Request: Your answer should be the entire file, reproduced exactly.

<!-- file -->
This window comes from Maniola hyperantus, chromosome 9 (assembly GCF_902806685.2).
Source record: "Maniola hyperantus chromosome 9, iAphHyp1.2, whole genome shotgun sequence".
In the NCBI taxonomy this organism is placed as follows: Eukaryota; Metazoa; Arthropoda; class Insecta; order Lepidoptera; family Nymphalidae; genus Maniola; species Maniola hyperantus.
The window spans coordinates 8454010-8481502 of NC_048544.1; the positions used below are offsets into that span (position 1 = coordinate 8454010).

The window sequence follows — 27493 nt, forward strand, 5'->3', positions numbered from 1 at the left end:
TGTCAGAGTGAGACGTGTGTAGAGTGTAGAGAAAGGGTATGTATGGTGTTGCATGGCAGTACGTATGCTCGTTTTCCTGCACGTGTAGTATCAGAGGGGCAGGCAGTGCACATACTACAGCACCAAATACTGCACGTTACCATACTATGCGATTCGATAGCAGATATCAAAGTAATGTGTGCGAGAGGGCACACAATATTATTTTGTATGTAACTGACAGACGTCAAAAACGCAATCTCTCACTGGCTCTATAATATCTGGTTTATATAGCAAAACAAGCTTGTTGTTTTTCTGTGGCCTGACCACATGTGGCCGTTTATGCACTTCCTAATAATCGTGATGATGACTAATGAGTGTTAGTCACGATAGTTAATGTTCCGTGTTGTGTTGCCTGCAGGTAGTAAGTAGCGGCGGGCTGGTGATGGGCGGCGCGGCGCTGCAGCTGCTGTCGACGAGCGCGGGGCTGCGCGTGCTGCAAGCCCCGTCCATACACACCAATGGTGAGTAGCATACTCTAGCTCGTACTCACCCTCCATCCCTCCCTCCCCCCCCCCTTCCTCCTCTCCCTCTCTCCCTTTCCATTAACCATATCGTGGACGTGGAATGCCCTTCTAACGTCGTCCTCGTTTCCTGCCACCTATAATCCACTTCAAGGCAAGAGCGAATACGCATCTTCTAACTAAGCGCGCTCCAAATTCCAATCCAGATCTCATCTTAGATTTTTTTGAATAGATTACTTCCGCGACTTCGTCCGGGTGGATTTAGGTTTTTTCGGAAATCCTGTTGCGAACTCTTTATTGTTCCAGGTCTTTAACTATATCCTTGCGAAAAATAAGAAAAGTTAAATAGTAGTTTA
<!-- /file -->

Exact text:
This window comes from Maniola hyperantus, chromosome 9 (assembly GCF_902806685.2).
Source record: "Maniola hyperantus chromosome 9, iAphHyp1.2, whole genome shotgun sequence".
In the NCBI taxonomy this organism is placed as follows: Eukaryota; Metazoa; Arthropoda; class Insecta; order Lepidoptera; family Nymphalidae; genus Maniola; species Maniola hyperantus.
The window spans coordinates 8454010-8481502 of NC_048544.1; the positions used below are offsets into that span (position 1 = coordinate 8454010).

The window sequence follows — 27493 nt, forward strand, 5'->3', positions numbered from 1 at the left end:
TGTCAGAGTGAGACGTGTGTAGAGTGTAGAGAAAGGGTATGTATGGTGTTGCATGGCAGTACGTATGCTCGTTTTCCTGCACGTGTAGTATCAGAGGGGCAGGCAGTGCACATACTACAGCACCAAATACTGCACGTTACCATACTATGCGATTCGATAGCAGATATCAAAGTAATGTGTGCGAGAGGGCACACAATATTATTTTGTATGTAACTGACAGACGTCAAAAACGCAATCTCTCACTGGCTCTATAATATCTGGTTTATATAGCAAAACAAGCTTGTTGTTTTTCTGTGGCCTGACCACATGTGGCCGTTTATGCACTTCCTAATAATCGTGATGATGACTAATGAGTGTTAGTCACGATAGTTAATGTTCCGTGTTGTGTTGCCTGCAGGTAGTAAGTAGCGGCGGGCTGGTGATGGGCGGCGCGGCGCTGCAGCTGCTGTCGACGAGCGCGGGGCTGCGCGTGCTGCAAGCCCCGTCCATACACACCAATGGTGAGTAGCATACTCTAGCTCGTACTCACCCTCCATCCCTCCCTCCCCCCCCCCTTCCTCCTCTCCCTCTCTCCCTTTCCATTAACCATATCGTGGACGTGGAATGCCCTTCTAACGTCGTCCTCGTTTCCTGCCACCTATAATCCACTTCAAGGCAAGAGCGAATACGCATCTTCTAACTAAGCGCGCTCCAAATTCCAATCCAGATCTCATCTTAGATTTTTTTGAATAGATTACTTCCGCGACTTCGTCCGGGTGGATTTAGGTTTTTTCGGAAATCCTGTTGCGAACTCTTTATTGTTCCAGGTCTTTAACTATATCCTTGCGAAAAATAAGAAAAGTTAAATAGTAGTTTA